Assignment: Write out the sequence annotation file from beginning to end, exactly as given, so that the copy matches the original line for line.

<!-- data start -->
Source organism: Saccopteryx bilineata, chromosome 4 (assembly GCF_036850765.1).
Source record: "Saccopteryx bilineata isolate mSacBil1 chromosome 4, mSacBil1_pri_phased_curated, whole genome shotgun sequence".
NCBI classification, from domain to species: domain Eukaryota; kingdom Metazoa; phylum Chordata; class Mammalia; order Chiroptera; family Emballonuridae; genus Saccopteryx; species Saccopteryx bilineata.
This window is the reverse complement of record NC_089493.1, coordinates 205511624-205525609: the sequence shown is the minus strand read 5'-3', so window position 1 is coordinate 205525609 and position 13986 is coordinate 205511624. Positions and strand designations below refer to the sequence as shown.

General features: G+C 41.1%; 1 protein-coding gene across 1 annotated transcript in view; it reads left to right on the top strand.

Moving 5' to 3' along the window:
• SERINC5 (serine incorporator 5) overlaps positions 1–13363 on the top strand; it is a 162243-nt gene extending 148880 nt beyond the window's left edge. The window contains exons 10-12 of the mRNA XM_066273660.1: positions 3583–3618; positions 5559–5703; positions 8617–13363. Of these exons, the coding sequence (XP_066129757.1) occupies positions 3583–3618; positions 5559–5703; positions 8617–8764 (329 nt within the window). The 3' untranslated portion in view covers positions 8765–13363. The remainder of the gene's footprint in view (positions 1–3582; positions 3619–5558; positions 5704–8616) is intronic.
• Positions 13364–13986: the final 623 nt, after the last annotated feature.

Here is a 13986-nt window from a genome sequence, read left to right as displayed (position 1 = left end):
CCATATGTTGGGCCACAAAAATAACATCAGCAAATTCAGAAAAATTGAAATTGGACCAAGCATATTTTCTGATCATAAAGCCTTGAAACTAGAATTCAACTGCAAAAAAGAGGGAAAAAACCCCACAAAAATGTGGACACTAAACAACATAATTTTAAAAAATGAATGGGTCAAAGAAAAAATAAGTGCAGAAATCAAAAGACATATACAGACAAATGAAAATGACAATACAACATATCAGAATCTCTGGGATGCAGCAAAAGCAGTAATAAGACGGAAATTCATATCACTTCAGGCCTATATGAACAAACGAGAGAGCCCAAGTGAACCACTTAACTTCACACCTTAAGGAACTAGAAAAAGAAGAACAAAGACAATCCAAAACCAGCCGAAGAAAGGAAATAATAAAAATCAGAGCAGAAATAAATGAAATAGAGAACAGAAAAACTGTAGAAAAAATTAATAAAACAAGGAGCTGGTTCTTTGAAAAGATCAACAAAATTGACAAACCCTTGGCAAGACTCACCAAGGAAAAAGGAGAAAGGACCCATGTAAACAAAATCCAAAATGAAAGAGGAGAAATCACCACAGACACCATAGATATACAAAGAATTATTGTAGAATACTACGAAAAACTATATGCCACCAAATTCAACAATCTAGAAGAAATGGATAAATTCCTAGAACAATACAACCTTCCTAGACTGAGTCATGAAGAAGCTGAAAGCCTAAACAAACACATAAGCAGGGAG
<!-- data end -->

Source organism: Saccopteryx bilineata, chromosome 4 (assembly GCF_036850765.1).
Source record: "Saccopteryx bilineata isolate mSacBil1 chromosome 4, mSacBil1_pri_phased_curated, whole genome shotgun sequence".
NCBI classification, from domain to species: domain Eukaryota; kingdom Metazoa; phylum Chordata; class Mammalia; order Chiroptera; family Emballonuridae; genus Saccopteryx; species Saccopteryx bilineata.
This window is the reverse complement of record NC_089493.1, coordinates 205511624-205525609: the sequence shown is the minus strand read 5'-3', so window position 1 is coordinate 205525609 and position 13986 is coordinate 205511624. Positions and strand designations below refer to the sequence as shown.

General features: G+C 41.1%; 1 protein-coding gene across 1 annotated transcript in view; it reads left to right on the top strand.

Moving 5' to 3' along the window:
• SERINC5 (serine incorporator 5) overlaps positions 1–13363 on the top strand; it is a 162243-nt gene extending 148880 nt beyond the window's left edge. The window contains exons 10-12 of the mRNA XM_066273660.1: positions 3583–3618; positions 5559–5703; positions 8617–13363. Of these exons, the coding sequence (XP_066129757.1) occupies positions 3583–3618; positions 5559–5703; positions 8617–8764 (329 nt within the window). The 3' untranslated portion in view covers positions 8765–13363. The remainder of the gene's footprint in view (positions 1–3582; positions 3619–5558; positions 5704–8616) is intronic.
• Positions 13364–13986: the final 623 nt, after the last annotated feature.

Here is a 13986-nt window from a genome sequence, read left to right as displayed (position 1 = left end):
CCATATGTTGGGCCACAAAAATAACATCAGCAAATTCAGAAAAATTGAAATTGGACCAAGCATATTTTCTGATCATAAAGCCTTGAAACTAGAATTCAACTGCAAAAAAGAGGGAAAAAACCCCACAAAAATGTGGACACTAAACAACATAATTTTAAAAAATGAATGGGTCAAAGAAAAAATAAGTGCAGAAATCAAAAGACATATACAGACAAATGAAAATGACAATACAACATATCAGAATCTCTGGGATGCAGCAAAAGCAGTAATAAGACGGAAATTCATATCACTTCAGGCCTATATGAACAAACGAGAGAGCCCAAGTGAACCACTTAACTTCACACCTTAAGGAACTAGAAAAAGAAGAACAAAGACAATCCAAAACCAGCCGAAGAAAGGAAATAATAAAAATCAGAGCAGAAATAAATGAAATAGAGAACAGAAAAACTGTAGAAAAAATTAATAAAACAAGGAGCTGGTTCTTTGAAAAGATCAACAAAATTGACAAACCCTTGGCAAGACTCACCAAGGAAAAAGGAGAAAGGACCCATGTAAACAAAATCCAAAATGAAAGAGGAGAAATCACCACAGACACCATAGATATACAAAGAATTATTGTAGAATACTACGAAAAACTATATGCCACCAAATTCAACAATCTAGAAGAAATGGATAAATTCCTAGAACAATACAACCTTCCTAGACTGAGTCATGAAGAAGCTGAAAGCCTAAACAAACACATAAGCAGGGAG